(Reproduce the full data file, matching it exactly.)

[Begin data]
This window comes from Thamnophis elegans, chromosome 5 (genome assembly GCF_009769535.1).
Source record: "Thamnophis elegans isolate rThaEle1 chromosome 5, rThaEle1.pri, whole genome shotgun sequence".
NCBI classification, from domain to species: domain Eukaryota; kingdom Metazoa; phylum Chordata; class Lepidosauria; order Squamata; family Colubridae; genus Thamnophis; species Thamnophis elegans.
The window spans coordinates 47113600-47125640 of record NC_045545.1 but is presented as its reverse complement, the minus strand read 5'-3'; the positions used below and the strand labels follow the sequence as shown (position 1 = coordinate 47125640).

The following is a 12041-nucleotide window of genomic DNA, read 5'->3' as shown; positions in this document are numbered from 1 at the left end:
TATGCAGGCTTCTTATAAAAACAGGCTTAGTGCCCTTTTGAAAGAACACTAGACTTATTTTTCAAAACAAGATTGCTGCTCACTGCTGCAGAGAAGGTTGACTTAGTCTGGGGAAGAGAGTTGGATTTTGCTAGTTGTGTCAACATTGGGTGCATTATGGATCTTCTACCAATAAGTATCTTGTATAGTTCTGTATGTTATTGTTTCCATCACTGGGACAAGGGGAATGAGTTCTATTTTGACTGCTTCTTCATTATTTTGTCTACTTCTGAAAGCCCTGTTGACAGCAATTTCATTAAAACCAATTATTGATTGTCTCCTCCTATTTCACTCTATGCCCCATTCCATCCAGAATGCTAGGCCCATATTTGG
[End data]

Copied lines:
This window comes from Thamnophis elegans, chromosome 5 (genome assembly GCF_009769535.1).
Source record: "Thamnophis elegans isolate rThaEle1 chromosome 5, rThaEle1.pri, whole genome shotgun sequence".
NCBI classification, from domain to species: domain Eukaryota; kingdom Metazoa; phylum Chordata; class Lepidosauria; order Squamata; family Colubridae; genus Thamnophis; species Thamnophis elegans.
The window spans coordinates 47113600-47125640 of record NC_045545.1 but is presented as its reverse complement, the minus strand read 5'-3'; the positions used below and the strand labels follow the sequence as shown (position 1 = coordinate 47125640).

The following is a 12041-nucleotide window of genomic DNA, read 5'->3' as shown; positions in this document are numbered from 1 at the left end:
TATGCAGGCTTCTTATAAAAACAGGCTTAGTGCCCTTTTGAAAGAACACTAGACTTATTTTTCAAAACAAGATTGCTGCTCACTGCTGCAGAGAAGGTTGACTTAGTCTGGGGAAGAGAGTTGGATTTTGCTAGTTGTGTCAACATTGGGTGCATTATGGATCTTCTACCAATAAGTATCTTGTATAGTTCTGTATGTTATTGTTTCCATCACTGGGACAAGGGGAATGAGTTCTATTTTGACTGCTTCTTCATTATTTTGTCTACTTCTGAAAGCCCTGTTGACAGCAATTTCATTAAAACCAATTATTGATTGTCTCCTCCTATTTCACTCTATGCCCCATTCCATCCAGAATGCTAGGCCCATATTTGG